Officials in one of California’s most affluent jurisdictions are cutting funding for armed law enforcement, proving that “defunding” police is a thing that can actually be done where there’s political will.
But that doesn’t mean it can be done without pushback and opposition.
The city council in West Hollywood, Calif., yesterday approved a budget for its next fiscal year that cuts the amount of funding it sends to the Los Angeles County Sheriff’s Department, whose deputies patrol the small-but-rich municipality. The end result is that West Hollywood will have four fewer armed L.A. County deputies on patrol, while increasing the number of unarmed “security ambassadors” on the streets. The vote was first reported by WeHoville.com, a local news outlet.
West Hollywood, which borders Beverly Hills to the northeast, is known for its clubs and restaurants, especially along the Sunset Strip. It’s population of about 35,000 people is 71.3% non-Hispanic whites, according to the U.S. Census Bureau, but it has a reputation for leaning liberal in its politics.
That reputation has been put to the test lately as the city had to consider how to proceed with its law enforcement strategy while crime was rising. That left the city council divided over a proposed budget that favored defunding.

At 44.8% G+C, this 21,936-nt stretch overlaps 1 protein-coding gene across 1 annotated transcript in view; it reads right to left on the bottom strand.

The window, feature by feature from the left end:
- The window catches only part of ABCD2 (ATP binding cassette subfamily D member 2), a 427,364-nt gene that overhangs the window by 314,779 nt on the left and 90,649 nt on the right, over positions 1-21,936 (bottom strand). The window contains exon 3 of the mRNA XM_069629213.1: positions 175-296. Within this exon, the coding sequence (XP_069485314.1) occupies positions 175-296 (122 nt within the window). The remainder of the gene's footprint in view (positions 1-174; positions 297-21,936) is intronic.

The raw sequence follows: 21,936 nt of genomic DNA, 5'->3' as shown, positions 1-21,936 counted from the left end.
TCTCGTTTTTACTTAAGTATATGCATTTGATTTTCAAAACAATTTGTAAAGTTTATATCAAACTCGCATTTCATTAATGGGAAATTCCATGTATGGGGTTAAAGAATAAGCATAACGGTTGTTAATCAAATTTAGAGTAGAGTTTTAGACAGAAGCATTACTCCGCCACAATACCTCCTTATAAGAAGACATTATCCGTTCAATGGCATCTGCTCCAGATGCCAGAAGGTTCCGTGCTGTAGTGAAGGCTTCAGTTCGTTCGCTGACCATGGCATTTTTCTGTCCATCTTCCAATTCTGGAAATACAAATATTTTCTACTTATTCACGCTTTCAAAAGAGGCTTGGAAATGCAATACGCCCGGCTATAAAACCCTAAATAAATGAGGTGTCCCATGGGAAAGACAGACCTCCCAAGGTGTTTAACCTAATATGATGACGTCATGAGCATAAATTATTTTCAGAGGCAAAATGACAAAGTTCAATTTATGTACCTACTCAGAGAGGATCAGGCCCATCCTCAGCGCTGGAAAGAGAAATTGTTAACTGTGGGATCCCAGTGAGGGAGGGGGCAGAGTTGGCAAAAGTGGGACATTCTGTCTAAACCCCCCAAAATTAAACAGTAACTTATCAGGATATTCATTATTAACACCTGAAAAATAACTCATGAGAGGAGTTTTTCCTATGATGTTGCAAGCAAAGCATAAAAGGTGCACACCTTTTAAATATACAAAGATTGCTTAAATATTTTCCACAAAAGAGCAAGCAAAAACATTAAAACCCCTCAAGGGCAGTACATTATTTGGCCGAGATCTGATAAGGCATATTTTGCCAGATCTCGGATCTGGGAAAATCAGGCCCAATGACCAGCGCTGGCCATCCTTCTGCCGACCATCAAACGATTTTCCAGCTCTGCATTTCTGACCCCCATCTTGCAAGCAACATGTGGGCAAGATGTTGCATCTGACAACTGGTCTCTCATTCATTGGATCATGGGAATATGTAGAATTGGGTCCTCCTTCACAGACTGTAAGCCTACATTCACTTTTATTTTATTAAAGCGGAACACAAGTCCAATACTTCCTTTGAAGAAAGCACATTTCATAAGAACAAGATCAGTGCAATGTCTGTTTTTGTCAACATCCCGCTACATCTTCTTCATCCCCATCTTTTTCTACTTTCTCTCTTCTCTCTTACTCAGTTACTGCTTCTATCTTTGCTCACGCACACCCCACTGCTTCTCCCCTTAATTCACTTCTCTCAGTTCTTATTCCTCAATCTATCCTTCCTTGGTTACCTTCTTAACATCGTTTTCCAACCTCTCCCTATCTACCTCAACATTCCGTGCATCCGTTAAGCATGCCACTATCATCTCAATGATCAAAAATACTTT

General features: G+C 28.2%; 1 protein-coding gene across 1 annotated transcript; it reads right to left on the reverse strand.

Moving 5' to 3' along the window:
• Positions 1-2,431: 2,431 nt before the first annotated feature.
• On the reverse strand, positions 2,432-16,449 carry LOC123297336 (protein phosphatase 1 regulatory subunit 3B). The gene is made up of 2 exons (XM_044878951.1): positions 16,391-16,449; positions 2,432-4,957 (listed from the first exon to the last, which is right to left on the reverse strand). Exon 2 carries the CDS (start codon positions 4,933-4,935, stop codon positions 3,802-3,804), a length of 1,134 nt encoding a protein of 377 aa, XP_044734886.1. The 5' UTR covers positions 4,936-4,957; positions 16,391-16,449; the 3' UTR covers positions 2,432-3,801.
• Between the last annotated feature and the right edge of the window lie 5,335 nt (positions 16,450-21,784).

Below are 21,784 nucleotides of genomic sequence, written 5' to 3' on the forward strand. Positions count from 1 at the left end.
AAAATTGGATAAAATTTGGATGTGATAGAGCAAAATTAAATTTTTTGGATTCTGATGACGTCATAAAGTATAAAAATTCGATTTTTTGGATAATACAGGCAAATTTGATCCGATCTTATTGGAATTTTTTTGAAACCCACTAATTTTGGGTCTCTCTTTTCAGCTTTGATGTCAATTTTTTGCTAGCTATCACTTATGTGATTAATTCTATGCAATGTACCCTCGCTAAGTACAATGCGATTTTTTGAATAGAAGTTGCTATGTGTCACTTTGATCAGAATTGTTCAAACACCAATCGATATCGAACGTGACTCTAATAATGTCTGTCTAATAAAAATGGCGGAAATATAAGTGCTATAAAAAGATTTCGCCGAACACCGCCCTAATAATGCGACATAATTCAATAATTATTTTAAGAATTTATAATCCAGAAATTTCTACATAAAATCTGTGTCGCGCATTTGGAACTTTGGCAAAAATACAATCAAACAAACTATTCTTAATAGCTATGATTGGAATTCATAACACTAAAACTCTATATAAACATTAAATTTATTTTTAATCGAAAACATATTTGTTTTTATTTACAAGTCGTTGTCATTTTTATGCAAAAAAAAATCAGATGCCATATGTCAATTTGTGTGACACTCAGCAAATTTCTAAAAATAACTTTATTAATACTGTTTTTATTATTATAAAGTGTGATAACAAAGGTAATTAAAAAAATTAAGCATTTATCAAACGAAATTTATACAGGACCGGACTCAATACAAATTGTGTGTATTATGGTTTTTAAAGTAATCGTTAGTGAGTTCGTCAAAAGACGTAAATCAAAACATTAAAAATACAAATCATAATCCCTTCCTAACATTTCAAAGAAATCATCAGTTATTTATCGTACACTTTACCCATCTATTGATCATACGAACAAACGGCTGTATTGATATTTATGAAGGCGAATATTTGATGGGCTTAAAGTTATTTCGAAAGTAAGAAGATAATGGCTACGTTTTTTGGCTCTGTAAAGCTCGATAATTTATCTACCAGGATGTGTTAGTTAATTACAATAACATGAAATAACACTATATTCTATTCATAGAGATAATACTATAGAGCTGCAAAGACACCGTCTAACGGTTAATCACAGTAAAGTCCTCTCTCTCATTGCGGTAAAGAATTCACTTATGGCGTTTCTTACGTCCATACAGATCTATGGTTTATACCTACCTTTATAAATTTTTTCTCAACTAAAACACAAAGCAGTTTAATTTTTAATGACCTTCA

Mayor Pro Tem Sepi Shyne’s motion to amend the city’s budget for 2022-23 and 2023-24, proposed by City Manager David Wilson, will ultimately leave West Hollywood with four fewer deputies on patrol.
The budget was narrowly approved in a split vote, with Shyne and Councilmembers Lindsey Horvath and John D’Amico voting in favor, and Mayor Lauren Meister and Councilmember John Erickson voting against it. For months, Meister has vocally opposed reducing the sheriff’s presence on city streets.
“I’m not going to vote for the budget if we cut the sheriff’s (funds),” Meister said. “First of all, nobody has the gun problem that we have in this country. You can’t expect us to have a public safety team where most of the people aren’t armed in order to defend our citizens.”
Though it only impacts a tiny, unique city, the vote shows how attitudes across the nation are shifting as the police reform movement, which gained momentum in 2020 and 2021, is challenged by fears over rising crime across the nation.